Poo to food breakthrough could boost farm to fork security
14 Feb 2020
Phosphate vital for agricultural fertiliser could be produced on an industrial scale from sewage sludge, thanks to new research.
A Sheffield University researcher is developing techniques to enable extractiontoxic heavy metals from sludge, to leave behind phosphate and help alleviate the global demand for the non-renewable, finite resource vital to the world food supply chain.
With the aid of mining techniques, chemical and biological PhD student James Bezzina, is being funded by the university’s Grantham Centre for Sustainable Futures in his attempt to convert waste water and sewage sludge into a sustainable resource with the aid of mining techniques.
Said Bezzina: “We want to answer the question of how you feed a growing and ageing population sustainably. We need to be focusing on long-term, cost-effective sustainable solutions to solve the phosphate crisis so that we can ensure global food security for generations to come.”
His technique involves the use of tiny beads of microplastic, which act like a magnet and attach themselves to the heavy metals particles in the sewage sludge. By sieving the beads out, he can remove the heavy metals simultaneously.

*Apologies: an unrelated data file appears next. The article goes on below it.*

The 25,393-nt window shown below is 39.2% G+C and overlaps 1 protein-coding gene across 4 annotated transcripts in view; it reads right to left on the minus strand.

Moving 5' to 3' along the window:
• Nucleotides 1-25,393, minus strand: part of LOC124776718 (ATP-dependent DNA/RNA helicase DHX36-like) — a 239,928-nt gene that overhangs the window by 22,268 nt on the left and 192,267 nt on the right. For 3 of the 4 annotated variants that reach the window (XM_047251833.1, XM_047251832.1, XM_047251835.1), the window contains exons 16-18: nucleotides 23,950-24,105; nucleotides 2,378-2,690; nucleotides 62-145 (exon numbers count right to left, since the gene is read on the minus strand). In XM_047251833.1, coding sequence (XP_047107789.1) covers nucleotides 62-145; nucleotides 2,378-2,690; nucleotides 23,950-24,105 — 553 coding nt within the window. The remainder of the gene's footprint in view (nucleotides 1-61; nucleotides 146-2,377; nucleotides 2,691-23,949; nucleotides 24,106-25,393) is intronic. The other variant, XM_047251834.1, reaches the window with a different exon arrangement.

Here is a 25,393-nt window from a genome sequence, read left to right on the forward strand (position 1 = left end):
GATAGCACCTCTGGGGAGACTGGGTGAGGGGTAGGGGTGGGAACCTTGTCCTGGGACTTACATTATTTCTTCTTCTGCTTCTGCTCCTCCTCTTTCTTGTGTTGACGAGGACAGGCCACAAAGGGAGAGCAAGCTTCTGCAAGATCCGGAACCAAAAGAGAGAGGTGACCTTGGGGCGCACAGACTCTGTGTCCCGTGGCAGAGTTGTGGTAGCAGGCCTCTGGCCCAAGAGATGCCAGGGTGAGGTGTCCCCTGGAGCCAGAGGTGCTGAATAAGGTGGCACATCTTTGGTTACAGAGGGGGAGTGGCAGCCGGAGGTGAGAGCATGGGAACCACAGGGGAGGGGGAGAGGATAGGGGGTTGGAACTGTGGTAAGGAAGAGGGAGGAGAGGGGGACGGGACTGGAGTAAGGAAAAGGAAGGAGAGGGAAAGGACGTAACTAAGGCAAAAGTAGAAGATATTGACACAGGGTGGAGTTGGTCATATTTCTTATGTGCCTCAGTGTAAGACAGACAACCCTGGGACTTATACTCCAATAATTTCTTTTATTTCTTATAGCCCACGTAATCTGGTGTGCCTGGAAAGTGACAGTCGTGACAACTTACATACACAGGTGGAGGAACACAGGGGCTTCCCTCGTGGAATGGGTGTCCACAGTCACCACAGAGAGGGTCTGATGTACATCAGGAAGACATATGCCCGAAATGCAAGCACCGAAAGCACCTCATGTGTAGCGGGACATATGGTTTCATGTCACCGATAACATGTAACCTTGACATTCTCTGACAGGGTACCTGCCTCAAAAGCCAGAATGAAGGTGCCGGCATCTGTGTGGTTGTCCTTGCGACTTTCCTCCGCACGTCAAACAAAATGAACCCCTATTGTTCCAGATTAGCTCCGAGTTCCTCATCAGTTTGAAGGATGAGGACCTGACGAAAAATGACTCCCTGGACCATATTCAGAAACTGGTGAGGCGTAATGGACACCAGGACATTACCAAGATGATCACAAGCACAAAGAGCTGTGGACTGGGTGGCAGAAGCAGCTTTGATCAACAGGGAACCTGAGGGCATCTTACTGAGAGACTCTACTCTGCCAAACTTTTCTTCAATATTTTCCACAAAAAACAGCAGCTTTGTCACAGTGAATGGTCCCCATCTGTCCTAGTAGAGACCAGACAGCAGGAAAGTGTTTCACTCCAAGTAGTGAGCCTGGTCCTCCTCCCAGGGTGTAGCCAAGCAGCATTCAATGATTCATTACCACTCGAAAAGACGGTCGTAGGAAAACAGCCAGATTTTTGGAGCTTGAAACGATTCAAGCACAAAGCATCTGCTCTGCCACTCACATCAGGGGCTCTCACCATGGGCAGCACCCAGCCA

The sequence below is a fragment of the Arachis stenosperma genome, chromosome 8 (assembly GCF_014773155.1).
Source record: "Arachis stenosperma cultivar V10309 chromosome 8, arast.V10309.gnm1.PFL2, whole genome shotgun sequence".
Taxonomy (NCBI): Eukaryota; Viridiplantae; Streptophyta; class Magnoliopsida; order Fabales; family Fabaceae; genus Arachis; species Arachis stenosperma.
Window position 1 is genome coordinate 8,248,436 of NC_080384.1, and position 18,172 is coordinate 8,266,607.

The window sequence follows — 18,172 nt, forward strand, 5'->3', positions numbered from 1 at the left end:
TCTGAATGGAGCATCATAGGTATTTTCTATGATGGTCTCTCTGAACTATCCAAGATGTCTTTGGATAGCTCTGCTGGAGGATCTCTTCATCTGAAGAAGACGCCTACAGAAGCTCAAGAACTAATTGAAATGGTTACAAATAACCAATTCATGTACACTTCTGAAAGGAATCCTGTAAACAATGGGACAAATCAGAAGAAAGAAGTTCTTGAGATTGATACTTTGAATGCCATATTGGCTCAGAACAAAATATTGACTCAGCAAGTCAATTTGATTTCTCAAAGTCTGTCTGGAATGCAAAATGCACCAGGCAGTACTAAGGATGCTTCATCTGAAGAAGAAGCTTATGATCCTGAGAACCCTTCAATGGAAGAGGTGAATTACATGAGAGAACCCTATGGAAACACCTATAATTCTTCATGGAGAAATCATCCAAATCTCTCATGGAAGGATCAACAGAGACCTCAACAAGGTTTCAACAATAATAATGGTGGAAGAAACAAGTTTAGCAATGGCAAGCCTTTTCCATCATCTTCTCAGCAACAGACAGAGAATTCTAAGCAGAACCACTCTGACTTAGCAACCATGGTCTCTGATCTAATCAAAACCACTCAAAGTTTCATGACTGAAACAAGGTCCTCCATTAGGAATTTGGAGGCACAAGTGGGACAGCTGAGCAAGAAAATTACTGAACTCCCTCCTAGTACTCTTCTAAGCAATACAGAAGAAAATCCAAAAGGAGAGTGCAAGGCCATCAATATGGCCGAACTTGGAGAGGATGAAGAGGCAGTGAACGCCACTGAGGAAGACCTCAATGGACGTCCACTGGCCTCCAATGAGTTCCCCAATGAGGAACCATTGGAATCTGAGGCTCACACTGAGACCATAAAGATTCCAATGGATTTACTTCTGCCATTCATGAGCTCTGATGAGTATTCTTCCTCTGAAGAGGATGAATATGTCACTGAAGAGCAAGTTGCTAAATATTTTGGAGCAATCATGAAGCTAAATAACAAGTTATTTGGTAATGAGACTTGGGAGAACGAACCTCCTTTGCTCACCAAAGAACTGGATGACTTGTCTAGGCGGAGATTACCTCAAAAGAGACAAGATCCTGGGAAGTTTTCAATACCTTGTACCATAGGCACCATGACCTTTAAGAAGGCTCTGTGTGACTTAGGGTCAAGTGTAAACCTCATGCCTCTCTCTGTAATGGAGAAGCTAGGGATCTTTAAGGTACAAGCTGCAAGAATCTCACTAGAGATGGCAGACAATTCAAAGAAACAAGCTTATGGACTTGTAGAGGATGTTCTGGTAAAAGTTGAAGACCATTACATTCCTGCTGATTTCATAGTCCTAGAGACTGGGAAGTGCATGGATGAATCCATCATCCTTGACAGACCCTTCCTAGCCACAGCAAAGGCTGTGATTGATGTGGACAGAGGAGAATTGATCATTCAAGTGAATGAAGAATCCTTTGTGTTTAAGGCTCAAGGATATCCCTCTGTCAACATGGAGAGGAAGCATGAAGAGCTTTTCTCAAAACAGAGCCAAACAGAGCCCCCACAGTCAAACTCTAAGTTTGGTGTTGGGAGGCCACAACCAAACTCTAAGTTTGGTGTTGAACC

We need to be focusing on long-term, cost-effective sustainable solutions to solve the phosphate crisis
James Bezzina, PhD student, Sheffield University
As the metals burn different colours, Bezzina can then employ flame analysis to distinguish and separate them.
“The recovery of heavy metals such as silver, copper and zinc from sewage sludge could potentially be very lucrative,” explained Bezzina.
“The estimated economic value from a community of 1 million people in the United States equates to around $8million. Therefore, in addition to taking a waste product and converting it into a sustainable resource, my solution also has the potential for economic viability.”
Phosphate use in fertilisers has quadrupled in the last 50 years, due to global population growth. The main source of phosphate for fertilisers is mined phosphate rock, with scientists predicting no more than 370 years’ worth of reserves are left, with no viable substitute.
Human waste and industrial effluent provide sewage rich in phosphate and nitrogen which are both essential for fertiliser, increasing interest in the potential reserves found in sewage sludge and waste water.
Sewage sludge is already reused as fertiliser for some types of agriculture and forestry, but the UK imposes strict regulations against using for crops or animal grazing because of the toxic heavy metals present. This results in most sewage sludge globally being discarded untreated in landfill, which can harm the environment.